Trump on his best behavior during his call to Modi

WASHINGTON, D.C.— President Donald Trump Aug. 19 called Indian Prime Minister Narendra Modi and urged him to alleviate tensions between India and Pakistan that have precipitated international concern in the wake of the Indian government’s decision to revoke Article 370 and 35A of its constitution that provides special status for Kashmir.

The White House in providing a readout of the telephone call on Aug. 19, said the two leaders had “also discussed regional developments and the U.S.-India strategic partnership.”

“The President conveyed the importance of reducing tensions between India and Pakistan and maintaining peace in the region,” the White House said.

The readout added, “The two leaders further discussed how they will continue to strengthen United States-India economic ties through increased trade, and they look forward to meeting again soon.”

Earlier, on Aug. 16, less than a month after he offered to mediate the Kashmir imbroglio during a White House meeting on July 22 with Pakistani Prime Minister Imran Khan, and making the dubious claim that Prime Minister Modi had requested him to do so—which was immediately shot down by New Delhi saying there was absolutely no truth to it—President Trump informed Khan that he’s on his own where Kashmir is concerned.

During a telephone conversation with Khan on Aug. 16, just before the closed door meeting of the United Nations Security Council on Kashmir, was clearly told by Trump that Pakistan had to resolve the Kashmir issue bilaterally with New Delhi.

Hogan Gidley, deputy White House Press Secretary said, “The President conveyed the importance of India and Pakistan reducing tensions through bilateral dialogue regarding the situation in Jammu and Kashmir.”

According to Gidley, during the 20 minute conversation Trump and Khan had also discussed other “regional development,” including progress on the Afghan negotiations with the Taliban to facilitate the U.S. troop withdrawal from that war ravaged country where the U.S. has been fighting its longest-war going into its 18th year.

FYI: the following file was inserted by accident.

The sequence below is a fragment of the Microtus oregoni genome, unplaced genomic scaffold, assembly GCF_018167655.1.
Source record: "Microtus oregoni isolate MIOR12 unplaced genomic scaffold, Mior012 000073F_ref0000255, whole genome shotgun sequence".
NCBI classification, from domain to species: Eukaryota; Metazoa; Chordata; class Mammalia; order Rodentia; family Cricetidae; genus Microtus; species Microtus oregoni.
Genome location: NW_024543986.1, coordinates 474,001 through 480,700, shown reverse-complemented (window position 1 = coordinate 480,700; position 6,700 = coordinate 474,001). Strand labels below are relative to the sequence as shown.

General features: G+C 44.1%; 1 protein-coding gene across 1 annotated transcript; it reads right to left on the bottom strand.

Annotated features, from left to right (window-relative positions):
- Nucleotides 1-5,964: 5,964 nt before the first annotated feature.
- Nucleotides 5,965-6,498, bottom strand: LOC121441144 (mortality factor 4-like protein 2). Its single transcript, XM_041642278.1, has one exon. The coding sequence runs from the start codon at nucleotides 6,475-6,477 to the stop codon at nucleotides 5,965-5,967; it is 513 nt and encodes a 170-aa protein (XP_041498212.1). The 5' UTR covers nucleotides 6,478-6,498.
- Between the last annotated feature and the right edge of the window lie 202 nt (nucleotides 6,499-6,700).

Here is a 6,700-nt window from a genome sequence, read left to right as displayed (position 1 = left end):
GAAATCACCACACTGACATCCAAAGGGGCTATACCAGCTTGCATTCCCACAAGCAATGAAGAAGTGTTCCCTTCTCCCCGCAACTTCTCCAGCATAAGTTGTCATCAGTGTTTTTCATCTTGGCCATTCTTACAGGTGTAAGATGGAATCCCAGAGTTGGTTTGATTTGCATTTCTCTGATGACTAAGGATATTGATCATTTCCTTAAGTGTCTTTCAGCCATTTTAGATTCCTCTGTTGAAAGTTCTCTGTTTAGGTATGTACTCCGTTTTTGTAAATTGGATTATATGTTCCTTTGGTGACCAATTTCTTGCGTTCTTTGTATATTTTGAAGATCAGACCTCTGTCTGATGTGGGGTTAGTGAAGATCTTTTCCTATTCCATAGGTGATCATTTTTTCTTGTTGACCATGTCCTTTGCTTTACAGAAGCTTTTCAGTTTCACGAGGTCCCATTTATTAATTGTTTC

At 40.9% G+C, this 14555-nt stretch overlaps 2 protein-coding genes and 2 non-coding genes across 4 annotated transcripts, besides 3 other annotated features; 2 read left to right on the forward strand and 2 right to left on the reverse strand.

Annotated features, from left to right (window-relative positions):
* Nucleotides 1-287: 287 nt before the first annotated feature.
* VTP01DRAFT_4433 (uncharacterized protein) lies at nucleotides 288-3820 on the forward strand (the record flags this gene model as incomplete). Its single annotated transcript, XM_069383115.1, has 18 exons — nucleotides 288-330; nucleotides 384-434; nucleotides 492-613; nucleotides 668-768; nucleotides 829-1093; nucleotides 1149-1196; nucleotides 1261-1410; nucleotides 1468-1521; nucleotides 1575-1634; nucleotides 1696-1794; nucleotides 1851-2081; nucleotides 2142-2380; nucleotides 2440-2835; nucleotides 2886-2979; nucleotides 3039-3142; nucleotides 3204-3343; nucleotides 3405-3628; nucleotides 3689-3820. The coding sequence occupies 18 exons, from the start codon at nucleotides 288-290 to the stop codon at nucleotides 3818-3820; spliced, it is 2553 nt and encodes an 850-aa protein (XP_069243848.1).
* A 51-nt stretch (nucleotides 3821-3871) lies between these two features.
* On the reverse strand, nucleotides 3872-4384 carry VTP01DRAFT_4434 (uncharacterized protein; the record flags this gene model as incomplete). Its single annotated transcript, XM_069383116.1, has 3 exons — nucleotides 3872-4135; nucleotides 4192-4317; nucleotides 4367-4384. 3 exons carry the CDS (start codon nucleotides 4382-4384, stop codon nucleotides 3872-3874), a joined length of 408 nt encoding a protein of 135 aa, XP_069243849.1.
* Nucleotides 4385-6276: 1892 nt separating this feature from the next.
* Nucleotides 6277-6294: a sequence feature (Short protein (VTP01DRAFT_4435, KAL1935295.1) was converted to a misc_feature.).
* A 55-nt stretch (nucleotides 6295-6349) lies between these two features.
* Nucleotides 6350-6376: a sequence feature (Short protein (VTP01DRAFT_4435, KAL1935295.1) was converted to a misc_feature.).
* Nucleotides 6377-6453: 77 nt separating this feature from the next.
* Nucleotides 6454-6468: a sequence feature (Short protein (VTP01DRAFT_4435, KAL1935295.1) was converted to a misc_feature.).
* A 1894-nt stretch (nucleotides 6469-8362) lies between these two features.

The spokesman also said there was also a recap between the two leaders of Khan’s recent trip to the U.S. “and the momentum created by their recent meeting,” and both countries desire to get the U.S.-Pakistan relationship back on track.

Earlier, on Aug. 12, India’s Ambassador to the U.S. Harsh Vardhan Shringla, told Fox News that the U.S. President had made clear that his Kashmir mediation offer was no more on the table.

Shringla appearing on Bret Baier’s ‘Special Report’ on Fox, said, "President Trump has made it very clear that his offer to mediate on Jammu and Kashmir is dependent on both India and Pakistan accepting it. Since India has not accepted the offer of mediation, he has made it clear that this is not on the table anymore.”

Shringla, in the Fox News interview, said this had also been articulated by U.N. Secretary General Antonio Guterres. "He says, this issue has to be resolved bilaterally between India and Pakistan in keeping with the agreements that the two countries have signed--the Simla Agreement and the Lahore Declaration,” Shringla said.

When he was pressed by Baier about the alleged draconian measures by the Indian government in the Kashmir Valley Shringla said: “When the decision was announced, the possibilities of cross border infiltration and terrorism, we know that there would be incitement to violence. We have simply taken preventive steps.”

Shringla further noted, “The restrictions in Kashmir are being eased even as we speak. Tens of thousands of people came out to celebrate the festival of Eid. They went to mosque, they prayed, the shops are open. There's even traffic jams in several cities. And we are progressively easing on the restrictions.”

On Independence Day on Aug. 15, which he hosted at India House, Shringla reiterated the Indian government’s actions and declared that revoking Article 370 was a “very important step towards national integration, and one that the people of India have been waiting for 70 odd years.”

Shringla also spoke of the billions of dollars that the Government of India had allocated for the development of Jammu and Kashmir, over the past several decades, but “unfortunately, very little of that money has percolated down to the grassroots levels to the people to whom this money should have reached.”

"Now, there is a historic opportunity to allow the state to reach its full potential, to economically integrate itself with the rest of India and thereby move beyond what our Prime Minister refers to the constraints of Articles 370 and 35A, which only brought to the state of Jammu and Kashmir, secessionism, terrorism, nepotism and corruption," he said.

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